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Hi, everyone, it’s Kathleen, and today, I want to talk about your back.
No, not back as in Baby Got Back, but your spine and neck (also called the cervical spine).
As you know, several years ago, I hurt my back. While it has since healed, it was not uncommon for me to feel as if my spine were out of place. You know what I mean- you try to lie backward over a chair to crack it? Yes, that’s a thing for some people!
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My neck was often sore as well, which is really common for those of us who spend long hours typing and then more hours looking at our phones!
I used to go to my chiropractor for these issues. Oftentimes, he would alleviate pressure through adjustments, which means cracking my neck and back, but other times, he would use his spinal decompression machine.
I once joked that I wished I had a decompression machine at my house and he laughed, but then he said something I couldn’t get out of my head. “You could always use an inversion table, but they aren’t exactly the same thing,” he told me.
This simple statement would change my life! I did check out gravity boots (Forget it! No way I could hoist myself on those!) and inversion tables.
If you’re tired of visits to the chiropractor, or if you wish you could find an easy way to alleviate lower back pain, you will want to read this article.
Please remember that I am not a doctor, and this is NOT medical advice. This article should only be considered advice between friends. Always see your doctor or chiropractor before using an inversion table or gravity boots, especially if you’re having back or neck pain that has not yet been diagnosed.
Are you ready? Grab a cup of coffee and sit back. We are going to “hang” out for a little while!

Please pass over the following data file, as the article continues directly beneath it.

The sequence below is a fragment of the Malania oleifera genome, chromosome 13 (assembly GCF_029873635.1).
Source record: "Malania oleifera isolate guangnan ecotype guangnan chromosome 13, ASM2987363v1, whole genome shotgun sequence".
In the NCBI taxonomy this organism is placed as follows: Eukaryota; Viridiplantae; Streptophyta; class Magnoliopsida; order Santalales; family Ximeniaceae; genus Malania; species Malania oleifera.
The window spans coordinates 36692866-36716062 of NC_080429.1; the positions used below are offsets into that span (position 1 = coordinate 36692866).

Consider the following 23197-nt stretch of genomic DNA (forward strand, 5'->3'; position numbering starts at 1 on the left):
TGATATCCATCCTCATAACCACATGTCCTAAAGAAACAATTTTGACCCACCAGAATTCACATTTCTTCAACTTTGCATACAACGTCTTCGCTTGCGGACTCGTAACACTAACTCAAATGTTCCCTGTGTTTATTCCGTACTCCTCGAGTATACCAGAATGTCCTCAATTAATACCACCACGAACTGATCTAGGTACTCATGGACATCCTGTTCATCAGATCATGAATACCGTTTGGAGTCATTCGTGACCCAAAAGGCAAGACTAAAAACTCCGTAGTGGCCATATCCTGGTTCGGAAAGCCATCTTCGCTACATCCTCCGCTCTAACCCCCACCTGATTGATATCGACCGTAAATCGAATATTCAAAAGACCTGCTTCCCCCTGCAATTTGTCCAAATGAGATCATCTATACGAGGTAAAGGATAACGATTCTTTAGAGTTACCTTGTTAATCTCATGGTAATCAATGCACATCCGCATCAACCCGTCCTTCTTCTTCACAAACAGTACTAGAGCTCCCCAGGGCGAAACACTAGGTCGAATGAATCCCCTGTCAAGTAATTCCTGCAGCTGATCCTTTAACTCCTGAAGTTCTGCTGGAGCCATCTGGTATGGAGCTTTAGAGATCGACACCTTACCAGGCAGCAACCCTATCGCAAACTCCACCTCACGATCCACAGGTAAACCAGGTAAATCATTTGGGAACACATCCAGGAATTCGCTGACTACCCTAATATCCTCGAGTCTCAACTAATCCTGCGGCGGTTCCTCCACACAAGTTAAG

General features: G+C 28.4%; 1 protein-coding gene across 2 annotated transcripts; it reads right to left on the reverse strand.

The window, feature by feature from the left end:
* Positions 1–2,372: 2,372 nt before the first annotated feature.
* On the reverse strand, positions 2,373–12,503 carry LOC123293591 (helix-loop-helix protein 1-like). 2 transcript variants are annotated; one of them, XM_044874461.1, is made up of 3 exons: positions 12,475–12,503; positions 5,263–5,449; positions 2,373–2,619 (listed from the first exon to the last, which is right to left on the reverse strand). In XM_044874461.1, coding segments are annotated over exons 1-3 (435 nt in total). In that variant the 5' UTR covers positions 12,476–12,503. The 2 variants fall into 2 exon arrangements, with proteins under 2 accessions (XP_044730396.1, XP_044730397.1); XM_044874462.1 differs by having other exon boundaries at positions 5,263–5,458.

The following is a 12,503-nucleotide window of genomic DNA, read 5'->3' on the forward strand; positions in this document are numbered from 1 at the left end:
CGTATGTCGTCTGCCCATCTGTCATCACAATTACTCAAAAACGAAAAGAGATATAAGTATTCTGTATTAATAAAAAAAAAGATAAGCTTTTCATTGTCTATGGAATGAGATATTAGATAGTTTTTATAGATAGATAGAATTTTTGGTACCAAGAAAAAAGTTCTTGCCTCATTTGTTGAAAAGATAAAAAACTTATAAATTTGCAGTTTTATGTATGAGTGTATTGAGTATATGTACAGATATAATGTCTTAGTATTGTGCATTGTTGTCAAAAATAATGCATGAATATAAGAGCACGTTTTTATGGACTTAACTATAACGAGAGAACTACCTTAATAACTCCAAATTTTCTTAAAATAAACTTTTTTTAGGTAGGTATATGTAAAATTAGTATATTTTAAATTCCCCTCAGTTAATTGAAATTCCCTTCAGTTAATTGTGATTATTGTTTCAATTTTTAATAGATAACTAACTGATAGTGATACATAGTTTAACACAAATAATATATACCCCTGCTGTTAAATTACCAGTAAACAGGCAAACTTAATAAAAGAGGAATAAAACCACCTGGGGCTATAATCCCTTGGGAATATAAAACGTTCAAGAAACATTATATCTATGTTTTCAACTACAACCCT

Does Hanging Help Decompress Spine?
Yes, that’s the whole point of using an inversion table or gravity boots – to help decompress the spine. Hanging upside down is a great way to allow the forces of gravity to gently pull on your spinal column, regain spaces between the bones, joints, and discs, and relieve back pain.
What Happens When You Decompress Your Spine?
This form of spinal decompression therapy is nonsurgical. It changes the force and position of the spine by creating a tiny bit of extra space that takes the pressure off the spinal discs, which are gel-like pillows or cushions that are between the vertebrae in your spine, thus creating negative pressure in the disc.
When we release the pressure on the spine, you will feel your entire spinal column lengthen as it stretches out and creates space.
This very tiny bit of space allows the nerves the room they need to prevent sending you pain signals. When a nerve is compressed within the spinal column, it often leads to problems such as sciatica or pinched nerves.
If you have a bulging disc, such as in my case, this small amount of space allows the disc room so that it can return to its normal position.
The same is true with your neck. You can actually have a bulging or herniated disk (sometimes spelled disc) in the neck. Spinal decompression allows just enough space so that the discs can return to normal.
I’ve found (via my fitness tracker) that my heart rate and blood pressure dip after spinal decompression. I’m not sure why, but I believe that this might be because I feel a huge sense of relief after hanging from my inversion table.
This is also the case with other joints in the body, including the hips. Who would have thought that a simple inversion table could decompress your spine and offer you so much relief!
Does Spinal Decompression Feel Good?
Oh friends, does it ever!
If you have ever gone to the chiropractor and had your back or neck adjusted, you know what I’m talking about.
Your back or neck may crack, but this is nothing more than air or gas being released. This air gets trapped in the spaces when your vertebrae are out of position. That cracking sound isn’t the bone literally breaking, but nothing more than air being released.
It’s one of those “hurts so good” scenarios. For a brief second, you feel the shift happening, you might say “OH!” and then it’s sweet relief!
Spinal decompression is not harmful, in fact, the opposite is true. It’s spinal compression that causes a great deal of pain and discomfort. Spinal decompression simply puts things back into place and creates some space between the bones of the spine.
How Often Can I Do Spinal Decompression Exercises?
This will depend on your overall health and what method you plan on using.
For the dead hang, you can do that simple exercise as often as you like.
When speaking of hanging upside down, you should try to start slowly and spend only 1 or two minutes every day. You can gradually lengthen the amount of time you spend decompressing the spine, but most people end up spending 10 minutes every other day.